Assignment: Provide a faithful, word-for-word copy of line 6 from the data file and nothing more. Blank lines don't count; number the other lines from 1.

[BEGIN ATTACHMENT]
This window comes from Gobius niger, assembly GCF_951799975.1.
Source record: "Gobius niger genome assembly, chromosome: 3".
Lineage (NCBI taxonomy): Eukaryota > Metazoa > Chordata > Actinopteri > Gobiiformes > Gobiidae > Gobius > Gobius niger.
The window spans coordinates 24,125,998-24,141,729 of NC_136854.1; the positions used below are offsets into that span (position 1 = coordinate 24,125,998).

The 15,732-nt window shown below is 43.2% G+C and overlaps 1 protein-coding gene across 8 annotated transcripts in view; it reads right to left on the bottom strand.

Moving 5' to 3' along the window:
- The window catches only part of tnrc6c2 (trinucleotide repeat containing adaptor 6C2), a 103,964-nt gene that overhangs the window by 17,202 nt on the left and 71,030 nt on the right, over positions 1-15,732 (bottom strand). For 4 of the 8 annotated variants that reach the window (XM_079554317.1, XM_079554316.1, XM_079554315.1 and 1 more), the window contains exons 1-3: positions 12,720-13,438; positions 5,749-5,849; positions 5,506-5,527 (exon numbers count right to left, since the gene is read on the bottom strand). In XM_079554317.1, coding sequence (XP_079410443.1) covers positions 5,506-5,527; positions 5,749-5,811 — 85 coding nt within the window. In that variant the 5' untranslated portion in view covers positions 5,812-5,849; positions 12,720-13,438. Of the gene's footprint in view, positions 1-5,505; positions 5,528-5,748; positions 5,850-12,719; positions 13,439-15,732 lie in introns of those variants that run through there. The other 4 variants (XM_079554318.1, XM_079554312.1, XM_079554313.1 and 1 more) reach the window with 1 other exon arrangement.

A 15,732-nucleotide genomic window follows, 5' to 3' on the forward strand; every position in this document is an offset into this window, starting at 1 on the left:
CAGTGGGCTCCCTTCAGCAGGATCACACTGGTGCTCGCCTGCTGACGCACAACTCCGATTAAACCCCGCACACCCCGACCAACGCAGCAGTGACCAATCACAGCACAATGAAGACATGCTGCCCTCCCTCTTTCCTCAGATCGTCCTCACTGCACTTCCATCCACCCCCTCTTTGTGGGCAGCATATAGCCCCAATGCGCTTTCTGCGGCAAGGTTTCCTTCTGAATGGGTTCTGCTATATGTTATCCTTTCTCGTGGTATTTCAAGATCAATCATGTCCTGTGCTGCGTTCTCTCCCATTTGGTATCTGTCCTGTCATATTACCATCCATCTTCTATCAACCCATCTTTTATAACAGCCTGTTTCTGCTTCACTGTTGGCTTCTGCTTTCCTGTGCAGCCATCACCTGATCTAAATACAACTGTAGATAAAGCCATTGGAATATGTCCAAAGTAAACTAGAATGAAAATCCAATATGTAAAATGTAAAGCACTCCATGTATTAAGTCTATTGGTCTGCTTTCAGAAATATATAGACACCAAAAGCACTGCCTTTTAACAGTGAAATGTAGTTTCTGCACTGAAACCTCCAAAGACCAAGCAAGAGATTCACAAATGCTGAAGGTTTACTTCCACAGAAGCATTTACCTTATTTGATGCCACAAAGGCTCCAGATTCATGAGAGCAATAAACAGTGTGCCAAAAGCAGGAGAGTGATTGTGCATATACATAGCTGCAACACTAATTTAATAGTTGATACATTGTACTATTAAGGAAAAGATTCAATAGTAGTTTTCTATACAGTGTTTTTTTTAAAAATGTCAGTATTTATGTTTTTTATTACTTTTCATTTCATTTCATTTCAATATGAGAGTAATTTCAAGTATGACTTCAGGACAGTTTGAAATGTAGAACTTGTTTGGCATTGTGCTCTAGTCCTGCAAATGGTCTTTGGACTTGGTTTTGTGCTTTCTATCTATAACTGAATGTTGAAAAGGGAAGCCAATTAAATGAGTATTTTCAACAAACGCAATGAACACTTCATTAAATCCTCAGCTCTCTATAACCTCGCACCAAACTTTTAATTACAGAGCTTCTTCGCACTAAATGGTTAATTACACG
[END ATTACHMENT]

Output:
Moving 5' to 3' along the window: